The outbreak of war in Palestine added to the tension. Protests in solidarity with the Palestinians had been growing in strength during the previous two years. The League Against Zionism, which was led by Jewish members of the Communist Party, had organised many of the earlier protests. In 1948 however, the Communists were temporarily disoriented by the USSR’s recognition of the state of Israel. At the same time the government launched a severe crackdown, arresting hundreds of activists, and eventually executing Fahd and other Communist leaders in January 1949.

After a brief lull in the early 1950s, the movement re-emerged with the Intifada, or uprising, of 1952. External events were by now adding to the pressure on the old regime. The nationalisation of Iran’s oil by prime minister Muhammad Mossadeq in 1951 and Nasser’s rise to power in Egypt helped the re-emergence of the nationalist movement. The announcement of land and social reform in Egypt acted as a spur to the movement in Iraq. [52] In response to growing pressure from below, Nuri Sa’id, many-times prime minister and a key figure in the old regime, announced that his Constitutional Union Party was calling for the reform of the electoral system.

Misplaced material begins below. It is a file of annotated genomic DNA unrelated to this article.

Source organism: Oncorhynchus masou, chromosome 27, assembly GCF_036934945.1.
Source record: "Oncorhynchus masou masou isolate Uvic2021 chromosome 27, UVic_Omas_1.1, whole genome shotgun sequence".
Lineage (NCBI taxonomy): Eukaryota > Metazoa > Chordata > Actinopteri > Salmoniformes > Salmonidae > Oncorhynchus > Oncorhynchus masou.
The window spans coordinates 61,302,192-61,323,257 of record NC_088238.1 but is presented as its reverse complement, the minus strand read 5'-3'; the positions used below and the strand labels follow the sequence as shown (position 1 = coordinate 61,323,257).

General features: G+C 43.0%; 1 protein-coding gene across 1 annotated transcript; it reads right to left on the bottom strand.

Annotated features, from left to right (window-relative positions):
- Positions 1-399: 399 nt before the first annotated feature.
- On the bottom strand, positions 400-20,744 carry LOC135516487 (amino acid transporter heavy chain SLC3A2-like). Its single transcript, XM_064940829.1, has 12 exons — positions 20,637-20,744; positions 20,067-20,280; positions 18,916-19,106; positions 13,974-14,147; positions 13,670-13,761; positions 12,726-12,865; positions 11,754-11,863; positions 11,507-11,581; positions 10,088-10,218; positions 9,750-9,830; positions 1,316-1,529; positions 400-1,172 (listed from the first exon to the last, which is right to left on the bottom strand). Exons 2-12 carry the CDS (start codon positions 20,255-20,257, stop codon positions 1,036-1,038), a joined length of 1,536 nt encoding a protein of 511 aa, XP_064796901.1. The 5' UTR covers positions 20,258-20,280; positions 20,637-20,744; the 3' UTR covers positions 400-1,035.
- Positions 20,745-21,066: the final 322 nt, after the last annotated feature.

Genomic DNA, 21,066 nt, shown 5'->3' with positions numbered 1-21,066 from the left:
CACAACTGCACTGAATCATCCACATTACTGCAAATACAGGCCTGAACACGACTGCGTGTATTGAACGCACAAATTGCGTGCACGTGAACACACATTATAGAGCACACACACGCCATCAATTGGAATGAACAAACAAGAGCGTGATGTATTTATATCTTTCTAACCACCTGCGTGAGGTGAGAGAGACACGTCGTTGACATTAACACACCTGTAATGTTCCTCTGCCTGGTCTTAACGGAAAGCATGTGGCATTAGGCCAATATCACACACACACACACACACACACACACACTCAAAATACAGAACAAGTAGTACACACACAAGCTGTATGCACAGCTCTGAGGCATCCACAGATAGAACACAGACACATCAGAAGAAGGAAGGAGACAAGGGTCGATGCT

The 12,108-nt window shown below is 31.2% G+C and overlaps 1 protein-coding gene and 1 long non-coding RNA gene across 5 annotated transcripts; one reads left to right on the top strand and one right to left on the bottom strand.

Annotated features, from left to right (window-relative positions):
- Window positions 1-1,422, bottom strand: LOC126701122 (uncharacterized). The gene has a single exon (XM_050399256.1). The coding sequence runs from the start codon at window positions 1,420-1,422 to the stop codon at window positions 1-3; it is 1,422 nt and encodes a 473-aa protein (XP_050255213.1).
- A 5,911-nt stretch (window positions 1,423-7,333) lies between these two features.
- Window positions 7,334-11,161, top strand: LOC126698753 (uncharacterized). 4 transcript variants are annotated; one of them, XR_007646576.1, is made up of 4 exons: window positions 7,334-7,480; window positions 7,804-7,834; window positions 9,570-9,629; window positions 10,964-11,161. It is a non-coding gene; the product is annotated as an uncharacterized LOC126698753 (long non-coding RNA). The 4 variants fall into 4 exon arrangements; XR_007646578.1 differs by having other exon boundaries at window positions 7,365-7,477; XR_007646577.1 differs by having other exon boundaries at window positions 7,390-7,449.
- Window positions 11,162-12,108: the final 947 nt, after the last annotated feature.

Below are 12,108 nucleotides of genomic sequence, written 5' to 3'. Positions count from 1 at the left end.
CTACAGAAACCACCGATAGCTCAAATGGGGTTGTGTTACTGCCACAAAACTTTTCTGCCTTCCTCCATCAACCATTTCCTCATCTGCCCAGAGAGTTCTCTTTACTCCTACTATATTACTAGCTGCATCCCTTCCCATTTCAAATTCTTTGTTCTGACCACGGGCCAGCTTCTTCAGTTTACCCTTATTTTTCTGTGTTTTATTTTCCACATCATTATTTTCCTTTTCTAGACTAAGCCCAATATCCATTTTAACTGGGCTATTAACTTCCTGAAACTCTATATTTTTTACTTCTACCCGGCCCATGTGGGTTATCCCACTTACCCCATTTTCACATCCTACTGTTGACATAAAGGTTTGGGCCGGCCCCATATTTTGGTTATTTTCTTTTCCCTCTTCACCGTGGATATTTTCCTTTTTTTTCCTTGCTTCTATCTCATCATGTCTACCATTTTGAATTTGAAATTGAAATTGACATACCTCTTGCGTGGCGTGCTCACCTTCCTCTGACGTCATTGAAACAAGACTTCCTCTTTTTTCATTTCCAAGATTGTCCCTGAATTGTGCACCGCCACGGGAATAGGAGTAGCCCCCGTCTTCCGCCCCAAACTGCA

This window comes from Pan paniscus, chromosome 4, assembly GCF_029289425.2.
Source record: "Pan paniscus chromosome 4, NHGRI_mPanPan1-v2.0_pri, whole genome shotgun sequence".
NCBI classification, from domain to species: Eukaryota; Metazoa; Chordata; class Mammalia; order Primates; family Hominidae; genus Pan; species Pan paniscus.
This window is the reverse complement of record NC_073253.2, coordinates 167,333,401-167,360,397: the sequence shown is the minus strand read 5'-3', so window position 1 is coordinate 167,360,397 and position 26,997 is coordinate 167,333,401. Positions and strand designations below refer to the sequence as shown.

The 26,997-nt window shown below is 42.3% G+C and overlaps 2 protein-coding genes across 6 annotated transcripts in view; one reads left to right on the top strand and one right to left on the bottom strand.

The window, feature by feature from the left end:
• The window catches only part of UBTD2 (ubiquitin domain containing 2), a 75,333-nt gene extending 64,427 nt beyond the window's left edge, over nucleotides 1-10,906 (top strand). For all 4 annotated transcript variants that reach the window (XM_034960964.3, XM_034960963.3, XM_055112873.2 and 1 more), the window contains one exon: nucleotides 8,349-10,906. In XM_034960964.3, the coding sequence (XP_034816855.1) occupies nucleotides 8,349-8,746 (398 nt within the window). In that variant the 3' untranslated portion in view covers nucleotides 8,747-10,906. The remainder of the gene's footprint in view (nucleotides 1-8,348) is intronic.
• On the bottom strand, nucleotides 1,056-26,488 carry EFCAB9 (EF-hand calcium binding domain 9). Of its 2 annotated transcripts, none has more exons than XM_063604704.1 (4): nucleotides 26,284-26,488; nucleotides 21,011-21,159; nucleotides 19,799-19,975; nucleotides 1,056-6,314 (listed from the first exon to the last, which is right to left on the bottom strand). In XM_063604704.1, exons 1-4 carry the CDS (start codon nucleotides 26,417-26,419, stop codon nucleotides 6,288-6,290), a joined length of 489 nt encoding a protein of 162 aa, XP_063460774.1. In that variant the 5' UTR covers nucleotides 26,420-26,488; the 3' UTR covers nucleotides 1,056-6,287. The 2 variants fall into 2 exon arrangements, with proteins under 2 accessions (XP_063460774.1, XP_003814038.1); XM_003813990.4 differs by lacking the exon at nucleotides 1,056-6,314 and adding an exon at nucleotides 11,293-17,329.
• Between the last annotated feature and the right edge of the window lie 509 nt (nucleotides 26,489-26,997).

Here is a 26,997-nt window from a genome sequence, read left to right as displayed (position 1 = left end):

A crack had opened in the walls of the establishment, and the mass movement surged through the gap once again. Student strikes over local issues quickly turned into mass demonstrations calling for direct, free elections. Workers joined the protests, which retained a hard anti-imperialist edge:

[On 22 November] joined by workers from the Kazimayn factories who happened to have a half-day holiday, the demonstrators broke into the US Information Service offices and burned its papers and books, and set fire to the offices of the Iraq Times and BOAC. They also assaulted a police station, set fire to it and killed four of the policemen inside. [53]

The government quickly reacted by declaring martial law and banning all political parties. The regent abandoned any pretence of democracy to rule by decree. Repression did gain the old regime a breathing space of a few years, although it did not prevent the resumption of Communist activities, with the founding of the Partisans of Peace movement. The Communists also attempted to bring together a joint ‘National Front’ with the nationalist parties, Istiqlal (Independence) and the National Democrats. [54]